Angie Elwin PhD Thesis and prior research
Social-ecological resilience in mangrove shrimp farming communities in Thailand
My PhD thesis explored social-ecological resilience in mangrove shrimp farming communities in Thailand. My methods were interdisciplinary, involving mangrove forest carbon stock assessments in abandoned shrimp ponds to investigate the impact of land-use change on ecosystem carbon and patterns of ecosystem recovery over time, and participatory approaches to explore local ecological knowledge and perceptions of ecosystem health and ecosystem service delivery among mangrove-dependent communities in coastal Thailand.
I also hold an MSc in Marine Environmental Protection, where my research involved mapping above ground biomass and degradation status of mangrove forests in Zanzibar (Tanzania). I have additionally spent time working in coastal Kenya, assisting with a mangrove Payments for Ecosystem Services project, and on a NERC funded research project to quantify the export of particulate and dissolved carbon from Kenyan mangrove forests.
Photos taken in Trat, Thailand of the mangrove sites by Angie.
Niko Howai PhD Thesis
The economic valuation, conservation and management of mangrove ecosystem services in Tobago
My PhD research is focused on a valuation study of mangrove forested sites in Trinidad and Tobago. In particular there are challenges in deciding on efficient utilisation of the mangrove forested areas in South West Tobago. The various stakeholders such as the government authorities, communities and non-governmental organisations (NGOs) such as environmental groups may have different interests and plans in how the site should be used. In one instance this research endeavours to determine how the communities surrounding the sites value the mangroves.
The valuation technique being used is choice modelling which is classified as a stated preference approach. More specifically a choice experiment will be conducted at various communities around mangrove forest areas to elicit willingness to pay estimates for a conservation and management programme of the area. The outcome of this research aims to provide support to the authorities in decision making and policy development in the allocation of the mangrove forest resources in Tobago. I had the opportunity to present my thesis work so far at an internal conference for PhD students held at the University of Reading, School of Agriculture Policy and Development (see images below).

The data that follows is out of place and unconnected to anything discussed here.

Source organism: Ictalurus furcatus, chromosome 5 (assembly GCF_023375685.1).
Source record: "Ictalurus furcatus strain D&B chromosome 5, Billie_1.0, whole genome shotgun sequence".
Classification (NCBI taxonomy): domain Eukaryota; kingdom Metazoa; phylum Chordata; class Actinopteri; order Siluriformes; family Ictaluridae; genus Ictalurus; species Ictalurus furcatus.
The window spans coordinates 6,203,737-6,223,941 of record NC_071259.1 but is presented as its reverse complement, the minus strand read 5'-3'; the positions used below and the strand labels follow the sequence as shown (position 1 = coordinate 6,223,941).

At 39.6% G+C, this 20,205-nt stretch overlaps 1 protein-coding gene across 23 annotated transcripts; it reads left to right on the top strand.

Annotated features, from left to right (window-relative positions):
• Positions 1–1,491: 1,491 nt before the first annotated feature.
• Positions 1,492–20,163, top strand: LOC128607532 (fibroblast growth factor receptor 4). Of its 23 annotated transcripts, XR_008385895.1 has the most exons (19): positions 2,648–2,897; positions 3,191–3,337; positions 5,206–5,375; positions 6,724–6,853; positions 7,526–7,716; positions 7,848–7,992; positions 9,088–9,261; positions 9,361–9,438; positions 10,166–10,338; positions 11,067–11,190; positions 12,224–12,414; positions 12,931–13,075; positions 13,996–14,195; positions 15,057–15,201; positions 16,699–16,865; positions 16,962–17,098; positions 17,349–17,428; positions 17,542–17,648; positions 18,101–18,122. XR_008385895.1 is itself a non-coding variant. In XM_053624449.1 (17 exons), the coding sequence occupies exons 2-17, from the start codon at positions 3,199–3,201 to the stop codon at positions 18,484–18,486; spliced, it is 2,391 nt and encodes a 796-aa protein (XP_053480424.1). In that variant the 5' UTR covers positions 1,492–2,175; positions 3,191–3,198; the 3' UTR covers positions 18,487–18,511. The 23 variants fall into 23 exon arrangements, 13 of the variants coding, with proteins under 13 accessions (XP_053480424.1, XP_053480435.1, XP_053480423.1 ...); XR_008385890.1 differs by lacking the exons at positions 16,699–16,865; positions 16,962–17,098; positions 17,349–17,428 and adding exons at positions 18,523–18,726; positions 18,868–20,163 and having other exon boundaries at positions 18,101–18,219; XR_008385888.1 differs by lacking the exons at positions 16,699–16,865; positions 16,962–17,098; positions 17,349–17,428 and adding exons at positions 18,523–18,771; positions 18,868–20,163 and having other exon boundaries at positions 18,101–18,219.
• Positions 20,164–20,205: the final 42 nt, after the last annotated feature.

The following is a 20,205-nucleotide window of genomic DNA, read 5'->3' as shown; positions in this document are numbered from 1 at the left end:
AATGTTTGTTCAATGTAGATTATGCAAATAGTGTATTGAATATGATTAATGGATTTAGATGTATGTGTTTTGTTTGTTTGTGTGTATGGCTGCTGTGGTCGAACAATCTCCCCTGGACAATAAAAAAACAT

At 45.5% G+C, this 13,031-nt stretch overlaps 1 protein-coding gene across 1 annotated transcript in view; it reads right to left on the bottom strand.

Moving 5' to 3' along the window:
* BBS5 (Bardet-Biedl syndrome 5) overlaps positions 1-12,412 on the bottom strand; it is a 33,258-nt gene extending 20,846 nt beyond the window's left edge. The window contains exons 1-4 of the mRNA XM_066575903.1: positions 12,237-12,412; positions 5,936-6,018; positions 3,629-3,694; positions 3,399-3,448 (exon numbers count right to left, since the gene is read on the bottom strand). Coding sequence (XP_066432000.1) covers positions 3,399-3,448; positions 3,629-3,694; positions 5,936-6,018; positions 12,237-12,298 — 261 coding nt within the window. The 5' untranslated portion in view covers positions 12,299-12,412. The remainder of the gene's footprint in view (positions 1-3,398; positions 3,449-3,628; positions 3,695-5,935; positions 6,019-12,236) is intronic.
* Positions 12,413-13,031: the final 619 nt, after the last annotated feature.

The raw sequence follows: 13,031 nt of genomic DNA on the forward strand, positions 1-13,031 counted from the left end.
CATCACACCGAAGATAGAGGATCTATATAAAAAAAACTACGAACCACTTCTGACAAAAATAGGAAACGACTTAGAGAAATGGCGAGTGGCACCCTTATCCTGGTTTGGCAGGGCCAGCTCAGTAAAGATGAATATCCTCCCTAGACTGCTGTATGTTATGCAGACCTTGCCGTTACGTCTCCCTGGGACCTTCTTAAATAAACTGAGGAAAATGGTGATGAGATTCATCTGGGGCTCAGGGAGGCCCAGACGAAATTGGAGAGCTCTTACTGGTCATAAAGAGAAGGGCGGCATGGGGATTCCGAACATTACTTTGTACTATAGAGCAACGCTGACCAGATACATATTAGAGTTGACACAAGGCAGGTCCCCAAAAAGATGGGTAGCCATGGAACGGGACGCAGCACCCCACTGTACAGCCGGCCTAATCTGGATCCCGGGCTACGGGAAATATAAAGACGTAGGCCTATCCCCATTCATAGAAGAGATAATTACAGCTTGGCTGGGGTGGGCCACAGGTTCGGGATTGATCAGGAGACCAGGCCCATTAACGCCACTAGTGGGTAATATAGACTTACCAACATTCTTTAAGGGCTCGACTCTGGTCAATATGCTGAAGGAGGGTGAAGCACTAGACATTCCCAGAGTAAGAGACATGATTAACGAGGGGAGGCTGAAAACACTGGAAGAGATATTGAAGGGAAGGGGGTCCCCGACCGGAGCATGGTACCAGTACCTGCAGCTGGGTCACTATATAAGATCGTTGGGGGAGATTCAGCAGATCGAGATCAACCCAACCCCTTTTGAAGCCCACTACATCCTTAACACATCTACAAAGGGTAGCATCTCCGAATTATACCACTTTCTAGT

Photos courtesy Ponjan Pinpart at the 2019 Applied Economics and Marketing/International Development Conference at the University of Reading.
Menuka Udugama PhD thesis and current research
My PhD thesis looked at the spatial-dynamics of animal foraging patterns using two Bayesian simulation-based methods to suggest better resource management strategies specially in cases where data are hard to come by. I also hold a MSc. and a MPhil. in agricultural and resource economics. I am currently working as a Senior Lecturer attached to the Wayamba University of Sri Lanka. My current research interest lies on the economic, social and environmental aspects of marine and mangrove ecosystems.
I have been involved in resource and environmental valuation-based research as a co-investigator and a team member funded by several local and international bodies such as the South Asian Network for Development & Environmental Economics (SANDEE), National Science Foundation of Sri Lanka (NSF) and the Ministry of Environment and Renewable Energy of Sri Lanka (‘pricing the island project’). Currently, I’m investigating the coastal resource use in the Marine Protected Areas of Sri Lanka with a special focus on the socio-economics and management of mangroves ecosystems. This project is funded by the Wayamba University Research grant scheme. This study will explore the potential for spatially-targeted incentive systems for coastal communities for sustainable coastal management. A choice experiment will also be carried out to elicit the willingness-to-pay of the mangrove dependent communities and other stakeholders for the conservation of these areas.